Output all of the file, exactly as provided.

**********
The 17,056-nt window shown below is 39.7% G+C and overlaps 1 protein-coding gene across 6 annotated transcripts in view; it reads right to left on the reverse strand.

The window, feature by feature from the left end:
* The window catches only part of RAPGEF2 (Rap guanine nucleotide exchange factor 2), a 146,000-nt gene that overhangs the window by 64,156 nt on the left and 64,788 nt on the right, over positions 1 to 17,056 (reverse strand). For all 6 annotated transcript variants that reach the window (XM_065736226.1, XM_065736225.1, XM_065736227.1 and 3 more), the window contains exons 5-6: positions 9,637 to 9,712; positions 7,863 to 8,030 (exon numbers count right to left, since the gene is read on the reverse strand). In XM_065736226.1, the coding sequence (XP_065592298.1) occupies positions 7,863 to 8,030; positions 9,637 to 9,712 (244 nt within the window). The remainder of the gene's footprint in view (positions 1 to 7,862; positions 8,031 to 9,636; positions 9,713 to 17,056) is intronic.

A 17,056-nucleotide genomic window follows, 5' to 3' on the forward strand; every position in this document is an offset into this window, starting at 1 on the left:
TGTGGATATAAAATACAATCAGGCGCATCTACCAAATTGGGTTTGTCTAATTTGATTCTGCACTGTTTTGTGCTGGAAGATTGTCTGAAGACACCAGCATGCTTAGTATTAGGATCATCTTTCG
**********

The 17,056-nt window shown below is 39.7% G+C and overlaps 1 protein-coding gene across 6 annotated transcripts in view; it reads right to left on the reverse strand.

The window, feature by feature from the left end:
* The window catches only part of RAPGEF2 (Rap guanine nucleotide exchange factor 2), a 146,000-nt gene that overhangs the window by 64,156 nt on the left and 64,788 nt on the right, over positions 1 to 17,056 (reverse strand). For all 6 annotated transcript variants that reach the window (XM_065736226.1, XM_065736225.1, XM_065736227.1 and 3 more), the window contains exons 5-6: positions 9,637 to 9,712; positions 7,863 to 8,030 (exon numbers count right to left, since the gene is read on the reverse strand). In XM_065736226.1, the coding sequence (XP_065592298.1) occupies positions 7,863 to 8,030; positions 9,637 to 9,712 (244 nt within the window). The remainder of the gene's footprint in view (positions 1 to 7,862; positions 8,031 to 9,636; positions 9,713 to 17,056) is intronic.

A 17,056-nucleotide genomic window follows, 5' to 3' on the forward strand; every position in this document is an offset into this window, starting at 1 on the left:
TGTGGATATAAAATACAATCAGGCGCATCTACCAAATTGGGTTTGTCTAATTTGATTCTGCACTGTTTTGTGCTGGAAGATTGTCTGAAGACACCAGCATGCTTAGTATTAGGATCATCTTTCG